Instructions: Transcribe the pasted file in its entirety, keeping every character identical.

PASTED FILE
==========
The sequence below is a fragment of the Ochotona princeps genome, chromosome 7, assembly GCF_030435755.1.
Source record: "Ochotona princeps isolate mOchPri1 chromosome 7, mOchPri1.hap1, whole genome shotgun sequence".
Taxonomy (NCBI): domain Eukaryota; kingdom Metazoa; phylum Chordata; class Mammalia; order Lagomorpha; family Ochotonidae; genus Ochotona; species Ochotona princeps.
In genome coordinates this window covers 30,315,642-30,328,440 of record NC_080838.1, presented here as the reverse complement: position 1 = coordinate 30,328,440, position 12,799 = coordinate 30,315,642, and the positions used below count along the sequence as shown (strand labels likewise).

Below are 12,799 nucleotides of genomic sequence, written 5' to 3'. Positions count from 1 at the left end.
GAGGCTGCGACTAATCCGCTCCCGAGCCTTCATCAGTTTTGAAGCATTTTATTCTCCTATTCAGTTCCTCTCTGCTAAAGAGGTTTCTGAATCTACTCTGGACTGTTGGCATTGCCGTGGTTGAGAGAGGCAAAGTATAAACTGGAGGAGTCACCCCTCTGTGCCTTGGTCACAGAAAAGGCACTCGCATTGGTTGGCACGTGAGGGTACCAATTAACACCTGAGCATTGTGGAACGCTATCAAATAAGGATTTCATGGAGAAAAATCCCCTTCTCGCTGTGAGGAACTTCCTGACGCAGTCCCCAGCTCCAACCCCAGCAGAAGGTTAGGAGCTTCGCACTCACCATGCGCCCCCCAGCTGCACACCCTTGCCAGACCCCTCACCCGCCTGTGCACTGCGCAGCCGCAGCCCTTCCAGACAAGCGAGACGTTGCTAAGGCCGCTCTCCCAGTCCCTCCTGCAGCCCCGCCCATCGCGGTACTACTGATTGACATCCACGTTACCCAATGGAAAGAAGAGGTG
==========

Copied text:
The sequence below is a fragment of the Ochotona princeps genome, chromosome 7, assembly GCF_030435755.1.
Source record: "Ochotona princeps isolate mOchPri1 chromosome 7, mOchPri1.hap1, whole genome shotgun sequence".
Taxonomy (NCBI): domain Eukaryota; kingdom Metazoa; phylum Chordata; class Mammalia; order Lagomorpha; family Ochotonidae; genus Ochotona; species Ochotona princeps.
In genome coordinates this window covers 30,315,642-30,328,440 of record NC_080838.1, presented here as the reverse complement: position 1 = coordinate 30,328,440, position 12,799 = coordinate 30,315,642, and the positions used below count along the sequence as shown (strand labels likewise).

Below are 12,799 nucleotides of genomic sequence, written 5' to 3'. Positions count from 1 at the left end.
GAGGCTGCGACTAATCCGCTCCCGAGCCTTCATCAGTTTTGAAGCATTTTATTCTCCTATTCAGTTCCTCTCTGCTAAAGAGGTTTCTGAATCTACTCTGGACTGTTGGCATTGCCGTGGTTGAGAGAGGCAAAGTATAAACTGGAGGAGTCACCCCTCTGTGCCTTGGTCACAGAAAAGGCACTCGCATTGGTTGGCACGTGAGGGTACCAATTAACACCTGAGCATTGTGGAACGCTATCAAATAAGGATTTCATGGAGAAAAATCCCCTTCTCGCTGTGAGGAACTTCCTGACGCAGTCCCCAGCTCCAACCCCAGCAGAAGGTTAGGAGCTTCGCACTCACCATGCGCCCCCCAGCTGCACACCCTTGCCAGACCCCTCACCCGCCTGTGCACTGCGCAGCCGCAGCCCTTCCAGACAAGCGAGACGTTGCTAAGGCCGCTCTCCCAGTCCCTCCTGCAGCCCCGCCCATCGCGGTACTACTGATTGACATCCACGTTACCCAATGGAAAGAAGAGGTG